Paraphyly=mistakes? (There's the rub)

P.Hovenkamp Hovenkamp at NHN.LEIDENUNIV.NL
Mon Jan 14 10:13:03 CST 2002

Richard Pyle wrote in a previous post:
>It's not so clear to me that this represents the "only" useful approach, but
>I fully agree that it represents "a" useful approach -- and an extremely
>important one at that.  So important, in fact, that it deserves much more
>than the contortion of a nomenclatural scheme developed a hindered years
>prior to the notion of evolution.  The need to accurately communicate
>phylogenetic hypotheses via nomenclature (which really boils down to the
>need to communicate using text, rather than requiring graphic images of
>cladograms) is so important, in my opinion, that it deserves its own
>dedicated scheme -- one designed *with* an a-priori understanding of the
>evolutionary process.  One that doesn't hinge so critically on stability
>over time(**).  One that looks an awful lot like the Phylocode.

to which I commented:

> > One thing to note is is that Phylocode is more or less similar to Linnean
> > nomenclature in that it is *not* (in fact, even less) able to communicate
> > phylogenetic hypothese without text. Can anyone tell whether /Bombacaceae
> > is included in /Malvaceae or not without looking at a cladogram?

And now Richard Pyle again:

>I would venture to say that *any* practical nomenclatural system shares this
>weakness; for any system that did, within a text string, explicitly
>communicate every node back to the origin of life -- would almost cetainly
>be wholly impractical!
>The "names" themselves (text strings) are simply a communicative tool -- a
>label to represent a concept.  We're not arguing about the information
>contained within the characters of that text string, we're arguing about
>what concept that (arbitrary) string of characters can be definied to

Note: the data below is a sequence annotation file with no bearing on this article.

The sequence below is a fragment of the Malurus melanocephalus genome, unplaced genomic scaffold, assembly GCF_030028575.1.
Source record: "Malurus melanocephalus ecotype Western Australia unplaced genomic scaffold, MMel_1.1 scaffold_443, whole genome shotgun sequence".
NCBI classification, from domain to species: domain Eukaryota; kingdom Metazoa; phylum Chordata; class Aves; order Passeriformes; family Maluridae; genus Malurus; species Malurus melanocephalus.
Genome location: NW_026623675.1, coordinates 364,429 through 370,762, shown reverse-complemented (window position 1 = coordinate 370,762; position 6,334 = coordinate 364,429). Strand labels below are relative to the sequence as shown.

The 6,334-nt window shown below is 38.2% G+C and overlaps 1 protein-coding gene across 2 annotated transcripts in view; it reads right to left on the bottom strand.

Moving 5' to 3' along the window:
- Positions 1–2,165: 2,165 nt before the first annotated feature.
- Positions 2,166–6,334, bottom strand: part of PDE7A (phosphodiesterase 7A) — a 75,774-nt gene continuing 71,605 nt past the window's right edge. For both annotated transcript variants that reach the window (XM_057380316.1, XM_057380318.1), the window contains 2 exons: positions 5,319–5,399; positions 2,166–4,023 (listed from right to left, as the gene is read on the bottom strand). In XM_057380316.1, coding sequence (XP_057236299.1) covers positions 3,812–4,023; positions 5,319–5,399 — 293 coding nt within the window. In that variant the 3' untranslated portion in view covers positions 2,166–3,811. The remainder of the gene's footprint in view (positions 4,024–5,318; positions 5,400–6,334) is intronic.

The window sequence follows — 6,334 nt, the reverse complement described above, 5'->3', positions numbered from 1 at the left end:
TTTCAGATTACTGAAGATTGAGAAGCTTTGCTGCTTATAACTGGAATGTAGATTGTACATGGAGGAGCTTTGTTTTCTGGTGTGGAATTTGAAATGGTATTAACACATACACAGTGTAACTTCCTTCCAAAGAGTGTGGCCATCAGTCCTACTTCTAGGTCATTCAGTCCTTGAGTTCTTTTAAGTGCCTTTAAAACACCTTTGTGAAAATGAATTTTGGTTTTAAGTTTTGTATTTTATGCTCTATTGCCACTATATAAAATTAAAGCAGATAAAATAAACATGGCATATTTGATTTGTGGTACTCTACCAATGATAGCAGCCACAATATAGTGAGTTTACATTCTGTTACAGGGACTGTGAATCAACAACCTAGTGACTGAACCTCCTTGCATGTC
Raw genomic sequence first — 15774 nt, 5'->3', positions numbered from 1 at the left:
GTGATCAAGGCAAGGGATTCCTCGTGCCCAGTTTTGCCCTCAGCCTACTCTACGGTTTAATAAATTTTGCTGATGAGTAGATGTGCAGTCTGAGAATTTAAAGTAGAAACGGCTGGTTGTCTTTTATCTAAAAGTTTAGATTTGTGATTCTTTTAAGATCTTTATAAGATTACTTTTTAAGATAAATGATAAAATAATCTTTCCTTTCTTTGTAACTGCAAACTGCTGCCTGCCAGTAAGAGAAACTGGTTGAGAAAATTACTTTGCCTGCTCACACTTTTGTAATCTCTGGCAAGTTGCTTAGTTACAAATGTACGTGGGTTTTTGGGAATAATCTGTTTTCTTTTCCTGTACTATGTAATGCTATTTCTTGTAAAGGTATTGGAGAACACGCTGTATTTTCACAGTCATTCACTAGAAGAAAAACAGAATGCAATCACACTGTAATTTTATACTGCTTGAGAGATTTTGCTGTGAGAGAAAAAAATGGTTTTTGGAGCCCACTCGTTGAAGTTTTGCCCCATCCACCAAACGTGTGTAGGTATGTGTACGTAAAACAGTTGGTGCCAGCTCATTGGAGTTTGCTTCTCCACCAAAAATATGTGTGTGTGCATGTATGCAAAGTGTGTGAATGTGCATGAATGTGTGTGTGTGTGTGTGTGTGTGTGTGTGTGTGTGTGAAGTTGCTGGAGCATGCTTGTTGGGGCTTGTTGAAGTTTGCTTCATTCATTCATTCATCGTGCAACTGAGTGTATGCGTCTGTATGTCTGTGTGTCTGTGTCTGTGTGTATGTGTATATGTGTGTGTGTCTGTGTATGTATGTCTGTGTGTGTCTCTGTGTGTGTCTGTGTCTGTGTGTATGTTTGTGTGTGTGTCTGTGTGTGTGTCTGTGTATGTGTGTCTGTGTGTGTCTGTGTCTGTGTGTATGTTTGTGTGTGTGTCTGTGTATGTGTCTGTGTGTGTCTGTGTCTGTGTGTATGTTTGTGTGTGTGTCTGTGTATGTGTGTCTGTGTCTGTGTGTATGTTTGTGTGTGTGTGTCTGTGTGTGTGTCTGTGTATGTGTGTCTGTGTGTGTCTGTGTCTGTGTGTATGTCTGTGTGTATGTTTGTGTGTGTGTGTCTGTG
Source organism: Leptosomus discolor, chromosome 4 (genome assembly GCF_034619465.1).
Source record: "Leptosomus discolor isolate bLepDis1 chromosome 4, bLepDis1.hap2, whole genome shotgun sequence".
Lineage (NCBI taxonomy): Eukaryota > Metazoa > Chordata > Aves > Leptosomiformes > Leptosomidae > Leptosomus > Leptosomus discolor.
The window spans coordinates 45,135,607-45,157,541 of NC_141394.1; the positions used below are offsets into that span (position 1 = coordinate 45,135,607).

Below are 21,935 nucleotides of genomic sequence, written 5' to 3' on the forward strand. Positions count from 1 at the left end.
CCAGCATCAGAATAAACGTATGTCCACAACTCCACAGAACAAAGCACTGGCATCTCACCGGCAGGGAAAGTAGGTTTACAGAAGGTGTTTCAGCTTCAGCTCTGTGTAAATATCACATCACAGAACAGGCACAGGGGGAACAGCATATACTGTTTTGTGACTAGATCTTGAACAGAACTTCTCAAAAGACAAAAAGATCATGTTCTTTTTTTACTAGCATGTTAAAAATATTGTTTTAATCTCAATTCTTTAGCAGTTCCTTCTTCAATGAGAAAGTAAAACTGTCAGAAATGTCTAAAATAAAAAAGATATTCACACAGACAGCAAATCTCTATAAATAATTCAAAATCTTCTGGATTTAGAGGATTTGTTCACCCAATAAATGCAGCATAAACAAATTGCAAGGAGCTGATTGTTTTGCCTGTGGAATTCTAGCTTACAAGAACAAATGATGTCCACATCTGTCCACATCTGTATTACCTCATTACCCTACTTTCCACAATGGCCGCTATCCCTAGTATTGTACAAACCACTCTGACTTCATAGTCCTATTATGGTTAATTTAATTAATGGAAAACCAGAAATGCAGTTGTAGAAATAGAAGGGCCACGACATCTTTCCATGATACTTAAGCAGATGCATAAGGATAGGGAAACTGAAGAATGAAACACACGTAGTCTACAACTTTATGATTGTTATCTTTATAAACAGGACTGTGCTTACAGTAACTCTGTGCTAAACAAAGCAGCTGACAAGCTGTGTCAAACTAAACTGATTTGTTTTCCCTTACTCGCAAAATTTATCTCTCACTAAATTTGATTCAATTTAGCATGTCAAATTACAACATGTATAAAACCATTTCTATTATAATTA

>represent. It's the implied definitions that concern us here, not the
>information concept of the names as written. One side of the argument
>maintains that those definitions should be strictly limited to
>"holophyletic" definitions, whereas the other side maintains that
>definitions involving paraphyletic groups (i.e., certain subgroups excluded)
>are acceptable in certain circumstances.
>The fundamental difference (in my estimation) between Linnaean-style names
>and Phylocode names, is that the Linanean names are ultimately defined by
>only a single point (the holotype, type-species, etc.); whereas Phylocode
>names are defined by two points (e.g., "the most recent common ancestor of
>both 'A' and 'B'").  Because of the way Phylocode names are defined, those
>definitions are better suited to maintain stability against the dynamic
>"moving target" of hypothesized evolutionary relationships.
>So no, neither Phylocode names nor Linnaean names include within their
>text-strings information to identify evolutionary context (except in the
>case of Linanean multinomials). However, stability of the *definitions* of
>those names is better-maintained in the Phylocode system than in the
>Linnaean system, when trying to have those definitions strictly reflect
>evolutionary affinities.

So the previous argument for a "phylocode"-like scheme, which was
"The need to accurately communicate phylogenetic hypotheses via
nomenclature (which really boils down to the need to communicate using
text, rather than requiring graphic images of
is now abandoned and a new one is taking its place: Phylocode names are
anchored at two places in the scheme of things, which somehow is supposed
to enhance their stability. How that would be is unclear - obviously, such
names are likely to be more sensitive to changes in this scheme than names
that are connected only at one point to the scheme, picking up changes at
two places.

P. Hovenkamp
Nationaal Herbarium Nederland - Leiden
PO Box 9514
2300 RA  Leiden
The Netherlands
hovenkamp at

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